The attorney for an Ashland man charged in a road rage-related stabbing recently filed a motion requesting the case against his client be dismissed, arguing that he “was legally privileged to stand his ground and protect himself when he was attacked in front of his home.”
David Mussetter, who represents Dewey Greear, also maintains the first-degree assault charge should be dropped because the commonwealth “cannot objectively establish that (Greear’s) use of force to defend himself ... was unlawful.”
But in his response to Mussetter’s pleading, special prosecutor Brandon Ison contends the evidence shows that Greear “went too far to protect himself from prosecution” and that the question of whether Greear used “the appropriate amount of self-defense” when he stabbed Patrick Steele in the abdomen on Sept. 16, 2012, is one that should be answered by a jury.
Ison, who is commonwealth’s attorney for the 37th Judicial Circuit — Carter, Morgan and Elliott counties — also argues the actions of the defendant before and after the incident and the statements of Steele and his girlfriend cast doubt on Greear’s self-defense claim.
Greear, 58, is charged with stabbing Steele, 53, in the front yard of Greear’s residence in the 5200 block of Central Parkway. According to the Ashland Police Department, both Greear and Steele had been riding motorcycles and Steele was apparently upset by something Greear did, rode to his house, got off his bike and confronted him. The two men got into a fight, which culminated in Greear stabbing Steele in the abdomen with a pocket knife.
Greear and Steele were hospitalized following the incident. Steele was taken initially to King’s Daughters Medical Center, then transfered to St. Mary’s Medical Center, where he underwent surgery. Greear was admitted to KDMC for observation after complaining of a medical emergency.
Greear was charged with first-degree assault for allegedly intentionally inflicting injury to Steele with a “dangerous instrument.” The charge is a Class B felony that carries a 10- to 20-year prison sentence. The APD also filed a cross-complaint against Steele with Boyd County Attorney Phillip Hedrick, requesting Steele be prosecuted for fourth-degree assault, a misdemeanor, but that has not occurred.
In his motion to dismiss, Mussetter states his client was in the front yard of his home tinkering with his motorcycle when Steele, a retired Ashland Fire Department captain, pulled up on his bike, dismounted, had words with Greear, then “viciously assaulted” him.
“Mr. Steele had a strong odor of alcohol on his breath and was under the influence of alcohol and/or other intoxicants,” Mussetter wrote. “Steele struck the defendant in the head with a blunt object and his fists, and shoved him down in his yard. Steele trespassed onto the defendant’s property and continued to violently assault him by kicking him repeatedly, with heavy boots, about his chest, torso, arms and trunk. Dewey lay on the ground in a defensive fetal position, trying to shield his chest from further blows.”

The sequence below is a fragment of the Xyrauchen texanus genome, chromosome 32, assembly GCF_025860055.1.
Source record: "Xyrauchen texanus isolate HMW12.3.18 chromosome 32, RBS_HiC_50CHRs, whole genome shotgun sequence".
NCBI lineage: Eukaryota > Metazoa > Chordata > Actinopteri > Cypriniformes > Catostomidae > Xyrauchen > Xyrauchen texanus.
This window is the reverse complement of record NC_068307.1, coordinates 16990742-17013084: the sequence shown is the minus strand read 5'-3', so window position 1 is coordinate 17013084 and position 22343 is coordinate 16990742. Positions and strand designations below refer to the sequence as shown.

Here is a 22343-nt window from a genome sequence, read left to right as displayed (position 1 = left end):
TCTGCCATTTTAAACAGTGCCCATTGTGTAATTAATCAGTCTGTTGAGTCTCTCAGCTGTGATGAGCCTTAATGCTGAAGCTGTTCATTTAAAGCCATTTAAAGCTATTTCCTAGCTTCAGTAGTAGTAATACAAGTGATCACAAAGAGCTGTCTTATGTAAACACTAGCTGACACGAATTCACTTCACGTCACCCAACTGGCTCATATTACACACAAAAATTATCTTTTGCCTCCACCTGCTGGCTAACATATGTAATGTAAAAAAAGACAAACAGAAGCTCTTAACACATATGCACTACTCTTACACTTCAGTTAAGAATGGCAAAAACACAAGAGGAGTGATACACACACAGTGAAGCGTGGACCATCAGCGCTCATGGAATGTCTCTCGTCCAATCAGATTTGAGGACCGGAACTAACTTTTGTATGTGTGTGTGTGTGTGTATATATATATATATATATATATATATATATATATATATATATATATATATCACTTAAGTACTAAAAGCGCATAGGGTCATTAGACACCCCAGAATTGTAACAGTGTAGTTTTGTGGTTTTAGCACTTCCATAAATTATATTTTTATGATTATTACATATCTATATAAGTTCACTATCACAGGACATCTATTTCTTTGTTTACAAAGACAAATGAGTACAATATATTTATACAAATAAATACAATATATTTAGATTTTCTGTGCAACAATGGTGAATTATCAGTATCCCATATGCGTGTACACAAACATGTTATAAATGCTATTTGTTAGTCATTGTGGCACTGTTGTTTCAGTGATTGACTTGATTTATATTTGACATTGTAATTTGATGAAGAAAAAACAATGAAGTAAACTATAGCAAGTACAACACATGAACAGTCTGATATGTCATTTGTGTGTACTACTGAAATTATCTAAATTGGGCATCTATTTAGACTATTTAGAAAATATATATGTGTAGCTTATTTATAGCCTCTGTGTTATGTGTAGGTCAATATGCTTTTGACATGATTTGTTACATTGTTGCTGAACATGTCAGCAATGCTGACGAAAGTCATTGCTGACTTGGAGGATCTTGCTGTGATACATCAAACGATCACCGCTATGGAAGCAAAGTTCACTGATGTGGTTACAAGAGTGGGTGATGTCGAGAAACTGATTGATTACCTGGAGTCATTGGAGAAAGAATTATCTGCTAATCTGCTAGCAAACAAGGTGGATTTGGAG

Greear — who is 5 feet, 7 inches tall and weighs 125 pounds, according to Mussetter — was trying to protect his chest because he underwent a heart transplant in 2008 and his sternum is held together with stainless-steel wires, the motion states.
At the time of the incident, Greear was wearing leather motorcycle jacket with protective Kevlar chest plates, Mussetter wrote. However, photos taken at KDMC show he still suffered deep bruising to his right chest wall in two different spots.
Mussetter wrote his client was “scared, fragile and defenseless” and did the only thing he could to repel his attacker: He reached into his pocket and pulled out a small Swiss Army knife, and, as Steele lunged toward him again, he stabbed him once in the stomach. Steele retreated and Greear went into his house, retrieved a phone and called 911, the motion states.
In his response, Ison argues that statements from Steele and his girlfriend, Stephanie Hensley, paint a much different picture of the incident.
According to Ison, the fight was precipitated by Steele and Hensley being “buzzed” twice by Greear, which nearly caused them to wreck. After Steele followed Greear home to confront him, Hensley states Greear started walking toward Steele “at a fast pace and making threats” to him.
Hensley also told authorities that after stabbing Steele, Greear bragged to a 911 dispatcher about doing so, telling the dispatcher: “I cut the s... out of him.”
Ison also states that Greear “exaggerated his injuries” to the APD officers who responded to the incident and continued to do so at KDMC in an attempt to bolster his self-defense claim. Also, according to Ison, Greear told one officer to check his hands for blood “because if he stabbed someone, he should have blood on his hands.
“This statement contradicts his prior statements of self-defense,” Ison wrote.
Greear also “blurted out” at one point that Steele “had a knife and was trying to slay him,” a story different than the one he originally told police and one not supported by evidence, Ison wrote.
In addition to having a special prosecutor, the case against Greear has been transferred to a special judge, Rebecca Phillips, also of the 37th Judicial Circuit.
Steele also has filed a civil lawsuit against Greear in Boyd Circuit Court, seeking unspecified damages for medical expenses, lost wages and impairment of earning capacity. Greear has filed a countersuit against Steele.
KENNETH HART can be reached at email@example.com or (606) 326-2654.